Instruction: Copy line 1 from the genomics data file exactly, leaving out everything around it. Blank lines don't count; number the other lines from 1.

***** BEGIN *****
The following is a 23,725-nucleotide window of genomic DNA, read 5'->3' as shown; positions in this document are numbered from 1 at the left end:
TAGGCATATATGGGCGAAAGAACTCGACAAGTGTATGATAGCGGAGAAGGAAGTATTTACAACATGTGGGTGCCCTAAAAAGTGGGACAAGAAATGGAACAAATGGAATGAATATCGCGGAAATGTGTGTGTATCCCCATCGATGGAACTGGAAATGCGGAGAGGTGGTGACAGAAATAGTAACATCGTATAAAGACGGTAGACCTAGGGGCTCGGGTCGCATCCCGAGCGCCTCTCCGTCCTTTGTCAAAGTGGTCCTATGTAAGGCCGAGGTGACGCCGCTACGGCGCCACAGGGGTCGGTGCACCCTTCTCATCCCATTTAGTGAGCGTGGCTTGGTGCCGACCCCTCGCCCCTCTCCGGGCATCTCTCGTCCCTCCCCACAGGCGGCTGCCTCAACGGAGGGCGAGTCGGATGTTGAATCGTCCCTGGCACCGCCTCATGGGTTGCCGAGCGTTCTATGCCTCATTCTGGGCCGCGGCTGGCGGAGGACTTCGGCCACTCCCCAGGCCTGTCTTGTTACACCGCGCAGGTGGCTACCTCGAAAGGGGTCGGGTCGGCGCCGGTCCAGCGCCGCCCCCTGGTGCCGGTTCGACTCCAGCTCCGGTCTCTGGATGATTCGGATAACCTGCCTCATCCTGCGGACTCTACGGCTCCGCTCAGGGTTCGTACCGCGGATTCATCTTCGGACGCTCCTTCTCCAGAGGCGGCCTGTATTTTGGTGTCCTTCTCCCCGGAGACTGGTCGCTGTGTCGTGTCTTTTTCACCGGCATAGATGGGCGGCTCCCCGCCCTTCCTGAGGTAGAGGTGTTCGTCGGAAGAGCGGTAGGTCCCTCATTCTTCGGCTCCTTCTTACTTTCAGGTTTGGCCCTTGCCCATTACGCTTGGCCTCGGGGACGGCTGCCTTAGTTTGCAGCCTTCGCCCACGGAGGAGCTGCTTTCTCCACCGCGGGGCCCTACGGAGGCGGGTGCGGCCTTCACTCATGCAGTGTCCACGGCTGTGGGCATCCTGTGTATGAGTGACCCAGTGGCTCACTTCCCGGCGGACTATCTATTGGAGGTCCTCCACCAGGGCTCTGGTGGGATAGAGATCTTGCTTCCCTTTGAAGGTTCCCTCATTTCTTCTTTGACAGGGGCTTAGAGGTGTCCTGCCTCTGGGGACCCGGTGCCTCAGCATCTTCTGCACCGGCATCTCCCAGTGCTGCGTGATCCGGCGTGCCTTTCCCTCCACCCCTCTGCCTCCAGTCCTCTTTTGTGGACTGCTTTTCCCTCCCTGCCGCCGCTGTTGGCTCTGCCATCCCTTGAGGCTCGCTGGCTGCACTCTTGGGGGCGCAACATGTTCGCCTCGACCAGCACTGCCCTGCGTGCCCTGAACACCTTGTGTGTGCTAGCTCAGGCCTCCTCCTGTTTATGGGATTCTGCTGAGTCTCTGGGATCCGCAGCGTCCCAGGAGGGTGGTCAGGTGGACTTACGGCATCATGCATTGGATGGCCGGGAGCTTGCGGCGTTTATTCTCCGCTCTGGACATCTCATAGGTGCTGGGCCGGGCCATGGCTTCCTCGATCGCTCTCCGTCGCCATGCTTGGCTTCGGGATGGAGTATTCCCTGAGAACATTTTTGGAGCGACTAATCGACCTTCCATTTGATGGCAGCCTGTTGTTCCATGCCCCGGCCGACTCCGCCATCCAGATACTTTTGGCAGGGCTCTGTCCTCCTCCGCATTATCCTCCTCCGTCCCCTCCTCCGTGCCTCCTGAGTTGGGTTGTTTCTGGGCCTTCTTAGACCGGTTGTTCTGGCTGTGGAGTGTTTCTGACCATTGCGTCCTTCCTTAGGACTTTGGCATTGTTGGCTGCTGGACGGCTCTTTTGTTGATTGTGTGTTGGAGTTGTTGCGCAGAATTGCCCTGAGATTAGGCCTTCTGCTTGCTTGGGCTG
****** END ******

The following is a 23,725-nucleotide window of genomic DNA, read 5'->3' as shown; positions in this document are numbered from 1 at the left end: